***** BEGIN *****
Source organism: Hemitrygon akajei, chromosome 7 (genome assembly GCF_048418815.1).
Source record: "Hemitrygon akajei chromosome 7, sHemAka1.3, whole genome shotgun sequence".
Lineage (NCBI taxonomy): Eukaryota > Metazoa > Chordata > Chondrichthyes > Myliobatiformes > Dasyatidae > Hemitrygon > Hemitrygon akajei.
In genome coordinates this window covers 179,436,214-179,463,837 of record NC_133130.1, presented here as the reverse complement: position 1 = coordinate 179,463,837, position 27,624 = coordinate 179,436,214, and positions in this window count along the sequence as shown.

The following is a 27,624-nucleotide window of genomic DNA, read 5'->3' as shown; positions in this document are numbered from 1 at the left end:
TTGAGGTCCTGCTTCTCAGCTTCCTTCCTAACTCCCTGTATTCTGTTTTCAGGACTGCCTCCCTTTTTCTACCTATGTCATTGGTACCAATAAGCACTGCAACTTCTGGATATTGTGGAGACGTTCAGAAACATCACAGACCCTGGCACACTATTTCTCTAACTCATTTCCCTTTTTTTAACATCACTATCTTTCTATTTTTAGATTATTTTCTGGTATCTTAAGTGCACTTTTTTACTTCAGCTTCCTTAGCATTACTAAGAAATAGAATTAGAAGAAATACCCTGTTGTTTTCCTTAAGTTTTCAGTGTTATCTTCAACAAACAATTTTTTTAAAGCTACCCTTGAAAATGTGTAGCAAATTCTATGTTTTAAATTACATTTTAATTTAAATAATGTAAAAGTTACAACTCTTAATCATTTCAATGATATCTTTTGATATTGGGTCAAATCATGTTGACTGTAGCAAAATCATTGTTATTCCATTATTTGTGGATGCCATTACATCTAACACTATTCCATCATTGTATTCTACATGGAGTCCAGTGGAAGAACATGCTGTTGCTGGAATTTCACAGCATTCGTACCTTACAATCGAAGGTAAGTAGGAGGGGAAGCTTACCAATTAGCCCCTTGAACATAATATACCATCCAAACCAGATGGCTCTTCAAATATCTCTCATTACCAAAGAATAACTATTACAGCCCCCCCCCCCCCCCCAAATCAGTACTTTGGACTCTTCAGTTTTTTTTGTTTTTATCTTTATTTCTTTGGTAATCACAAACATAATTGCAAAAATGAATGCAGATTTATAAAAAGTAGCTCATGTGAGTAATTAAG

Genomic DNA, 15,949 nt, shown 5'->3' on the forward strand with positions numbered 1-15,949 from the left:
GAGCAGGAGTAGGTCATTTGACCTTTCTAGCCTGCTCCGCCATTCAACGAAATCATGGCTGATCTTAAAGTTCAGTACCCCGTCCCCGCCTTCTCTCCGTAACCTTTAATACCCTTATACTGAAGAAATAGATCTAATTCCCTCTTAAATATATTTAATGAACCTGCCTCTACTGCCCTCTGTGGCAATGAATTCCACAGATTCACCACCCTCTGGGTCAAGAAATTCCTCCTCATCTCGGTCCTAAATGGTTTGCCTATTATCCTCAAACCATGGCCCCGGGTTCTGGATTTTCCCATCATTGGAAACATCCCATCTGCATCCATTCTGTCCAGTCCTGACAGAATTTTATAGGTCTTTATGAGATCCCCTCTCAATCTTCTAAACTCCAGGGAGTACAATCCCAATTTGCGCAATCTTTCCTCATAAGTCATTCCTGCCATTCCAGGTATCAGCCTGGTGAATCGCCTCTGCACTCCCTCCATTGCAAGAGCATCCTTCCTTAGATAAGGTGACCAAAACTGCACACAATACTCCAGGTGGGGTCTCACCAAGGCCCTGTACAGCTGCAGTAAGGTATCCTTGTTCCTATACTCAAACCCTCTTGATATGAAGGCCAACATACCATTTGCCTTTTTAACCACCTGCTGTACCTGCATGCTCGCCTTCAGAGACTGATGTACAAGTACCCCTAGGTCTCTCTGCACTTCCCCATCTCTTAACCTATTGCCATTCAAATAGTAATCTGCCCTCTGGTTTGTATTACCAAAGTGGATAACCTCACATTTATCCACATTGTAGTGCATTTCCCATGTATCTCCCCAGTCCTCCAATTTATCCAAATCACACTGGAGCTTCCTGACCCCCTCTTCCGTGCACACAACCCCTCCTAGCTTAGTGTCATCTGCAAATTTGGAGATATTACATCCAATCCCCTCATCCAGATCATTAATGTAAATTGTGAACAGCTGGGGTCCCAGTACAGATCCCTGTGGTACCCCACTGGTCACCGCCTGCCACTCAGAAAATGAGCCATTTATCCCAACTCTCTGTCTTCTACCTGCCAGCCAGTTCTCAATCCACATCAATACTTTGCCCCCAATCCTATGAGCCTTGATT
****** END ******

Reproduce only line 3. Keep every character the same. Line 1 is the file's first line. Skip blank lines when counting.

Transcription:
Lineage (NCBI taxonomy): Eukaryota > Metazoa > Chordata > Chondrichthyes > Myliobatiformes > Dasyatidae > Hemitrygon > Hemitrygon akajei.